The Churchill, like a younger brother to the boisterous and prolifically-tapped Garrick’s Head Pub around the corner – both are in the Bedford Regency Hotel – is quietly making a name for itself in its narrow, yet cozy space down on Government Street.
With 30-plus cocktails on the menu and more beer taps than many larger bars, The Churchill is a “come as you are” place that benefits from the tourist trade, but has developed a strong local following, says bar manager Tyler Rowe. He helped open The Churchill five years ago after two years at the Garrick’s Head.
“We’ve got the third-biggest tap list in town and hundreds of bottles of spirits,” he tells me and my beverage partner on the day, Monday restaurant reviewer Allan Reid. With so many ingredients close at hand, Tyler says even the most unusual cocktail orders are no problem: “We just Google it.”
He methodically mixes Allan and I a Hispaniola Kickflip. It’s a combination of two different cocktails he was working on a while ago and he decided to keep both names.
This mixture of Bulleit bourbon, rooibos simple syrup, fresh muddled Washington Bartlett pear and Angostura bitters provides a refreshing and fruit-forward beverage that can go down well any time of the day. The pear gives it a slightly thicker consistency that allows one to sip, rather than guzzle this drink.
Allan notes the presence of the rooibos, adding that this tea flavouring gives the cocktail its “dusky undertone.”
Tyler enjoys the fact his bar has good relationships with local brewers and distillers alike. It allows them to promote Victoria “consumables” to visitors and locals alike.
Now let’s hear more from this veteran city bartender:
Your claim to fame/best up-the-sleeve trick or technique? For the Churchill, probably our ability to do so many different things well, with 50 taps, 88 whiskies, dozens of cocktails. We strive to do as much as we can at a high level.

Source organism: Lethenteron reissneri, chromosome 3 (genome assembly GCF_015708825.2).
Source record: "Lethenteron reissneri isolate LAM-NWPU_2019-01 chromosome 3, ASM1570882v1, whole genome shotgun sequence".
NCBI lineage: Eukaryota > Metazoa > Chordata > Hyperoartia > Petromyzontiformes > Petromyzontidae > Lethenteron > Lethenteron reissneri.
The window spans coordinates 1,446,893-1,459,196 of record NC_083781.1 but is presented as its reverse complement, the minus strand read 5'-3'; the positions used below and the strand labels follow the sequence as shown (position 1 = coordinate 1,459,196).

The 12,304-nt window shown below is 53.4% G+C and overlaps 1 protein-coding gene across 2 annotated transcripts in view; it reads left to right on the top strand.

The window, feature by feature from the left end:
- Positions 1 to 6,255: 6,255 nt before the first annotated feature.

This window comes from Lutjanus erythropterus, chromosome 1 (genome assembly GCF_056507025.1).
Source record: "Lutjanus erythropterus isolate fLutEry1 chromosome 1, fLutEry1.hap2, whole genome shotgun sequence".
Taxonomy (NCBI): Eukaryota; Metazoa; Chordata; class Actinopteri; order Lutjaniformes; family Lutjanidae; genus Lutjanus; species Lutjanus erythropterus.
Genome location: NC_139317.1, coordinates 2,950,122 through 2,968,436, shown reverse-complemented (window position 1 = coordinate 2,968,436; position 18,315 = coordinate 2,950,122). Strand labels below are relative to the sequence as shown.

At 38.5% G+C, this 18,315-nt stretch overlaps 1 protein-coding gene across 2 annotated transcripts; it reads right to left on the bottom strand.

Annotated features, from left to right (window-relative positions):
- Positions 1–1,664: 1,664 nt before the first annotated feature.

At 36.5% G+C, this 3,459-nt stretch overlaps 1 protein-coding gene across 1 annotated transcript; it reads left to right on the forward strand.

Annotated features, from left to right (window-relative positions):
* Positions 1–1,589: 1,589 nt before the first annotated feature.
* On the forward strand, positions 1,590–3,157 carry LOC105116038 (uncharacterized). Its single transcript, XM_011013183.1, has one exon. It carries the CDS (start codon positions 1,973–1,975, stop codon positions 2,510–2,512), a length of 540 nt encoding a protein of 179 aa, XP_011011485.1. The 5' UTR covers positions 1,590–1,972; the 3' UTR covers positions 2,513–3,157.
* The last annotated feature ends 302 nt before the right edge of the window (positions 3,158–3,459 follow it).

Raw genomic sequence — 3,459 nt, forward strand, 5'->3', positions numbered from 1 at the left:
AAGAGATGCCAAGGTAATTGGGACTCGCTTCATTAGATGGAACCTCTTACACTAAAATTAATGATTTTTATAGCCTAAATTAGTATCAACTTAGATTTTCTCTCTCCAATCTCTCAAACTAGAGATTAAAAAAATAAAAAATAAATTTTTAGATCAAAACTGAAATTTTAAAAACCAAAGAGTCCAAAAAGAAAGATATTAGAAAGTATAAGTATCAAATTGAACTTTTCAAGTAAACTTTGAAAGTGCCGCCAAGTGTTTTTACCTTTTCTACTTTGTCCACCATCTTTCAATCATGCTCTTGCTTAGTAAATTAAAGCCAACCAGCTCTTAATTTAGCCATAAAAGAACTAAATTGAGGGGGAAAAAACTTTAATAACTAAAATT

What’s hot right now? New flavours. In general, cocktails seem to have captured the imagination of our younger clientele, and there are new frontiers being explored in beer as well.
What traits make a good bartender? A bartender’s focus is always on the customer, but a crucial part of that is being vulnerable and letting our true selves be seen. People know when we’re being real, and it goes a long way to their enjoyment, knowing it’s authentic and off-script.
What’s your signature drink? We emphasize simplicity and purity of flavour more than exotic experimentation. Our Old Fashioned couldn’t be simpler, and it’s pretty darned good. All our whiskey drinks are probably what we’re known best for.
What are you drinking these days? Anything local. We’re so lucky to have such talented distillers, brewers, roasters, chefs, winemakers, etc. on this island of ours. I’m very enthusiastic in particular about the Ancient Grains whiskey from DeVine.
Best memory from behind the bar? I once had a couple say to me, “we had planned to leave after one drink, but we’ve decided to stay because we are moved by the depth of your character.” I was floored – what a lovely thing to say! I love it most when family and old friends who don’t work in my industry come in to see me. It means a lot to be able to share my passion with them, and show them all the work that goes into what we do.
The Churchill, 1140 Government St.
In case you missed them, here’s some of our previous features:
BEHIND BARS: Tag team ‘tenders driving the Barts’ bar
BEHIND BARS: Learning about the versatility and nuanced flavours of sake
BEHIND BARS: Nothing common about this place
Behind Bars: Tales of the Cocktail unveiled